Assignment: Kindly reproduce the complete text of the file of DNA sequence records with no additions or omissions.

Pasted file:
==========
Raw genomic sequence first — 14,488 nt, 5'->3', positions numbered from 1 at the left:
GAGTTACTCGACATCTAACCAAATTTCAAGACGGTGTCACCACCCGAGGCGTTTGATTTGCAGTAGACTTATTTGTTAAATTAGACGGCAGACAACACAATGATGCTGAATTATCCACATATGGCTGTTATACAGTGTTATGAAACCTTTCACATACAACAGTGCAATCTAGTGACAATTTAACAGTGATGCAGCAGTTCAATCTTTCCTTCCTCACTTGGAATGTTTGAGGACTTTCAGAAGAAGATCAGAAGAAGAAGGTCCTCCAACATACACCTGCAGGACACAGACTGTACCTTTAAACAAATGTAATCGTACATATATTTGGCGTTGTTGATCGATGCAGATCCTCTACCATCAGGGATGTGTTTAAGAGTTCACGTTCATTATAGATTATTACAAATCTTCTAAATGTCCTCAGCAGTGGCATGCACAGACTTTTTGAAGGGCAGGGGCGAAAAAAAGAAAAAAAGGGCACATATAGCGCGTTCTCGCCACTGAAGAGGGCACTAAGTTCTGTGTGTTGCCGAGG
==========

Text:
Raw genomic sequence first — 14,488 nt, 5'->3', positions numbered from 1 at the left:
GAGTTACTCGACATCTAACCAAATTTCAAGACGGTGTCACCACCCGAGGCGTTTGATTTGCAGTAGACTTATTTGTTAAATTAGACGGCAGACAACACAATGATGCTGAATTATCCACATATGGCTGTTATACAGTGTTATGAAACCTTTCACATACAACAGTGCAATCTAGTGACAATTTAACAGTGATGCAGCAGTTCAATCTTTCCTTCCTCACTTGGAATGTTTGAGGACTTTCAGAAGAAGATCAGAAGAAGAAGGTCCTCCAACATACACCTGCAGGACACAGACTGTACCTTTAAACAAATGTAATCGTACATATATTTGGCGTTGTTGATCGATGCAGATCCTCTACCATCAGGGATGTGTTTAAGAGTTCACGTTCATTATAGATTATTACAAATCTTCTAAATGTCCTCAGCAGTGGCATGCACAGACTTTTTGAAGGGCAGGGGCGAAAAAAAGAAAAAAAGGGCACATATAGCGCGTTCTCGCCACTGAAGAGGGCACTAAGTTCTGTGTGTTGCCGAGG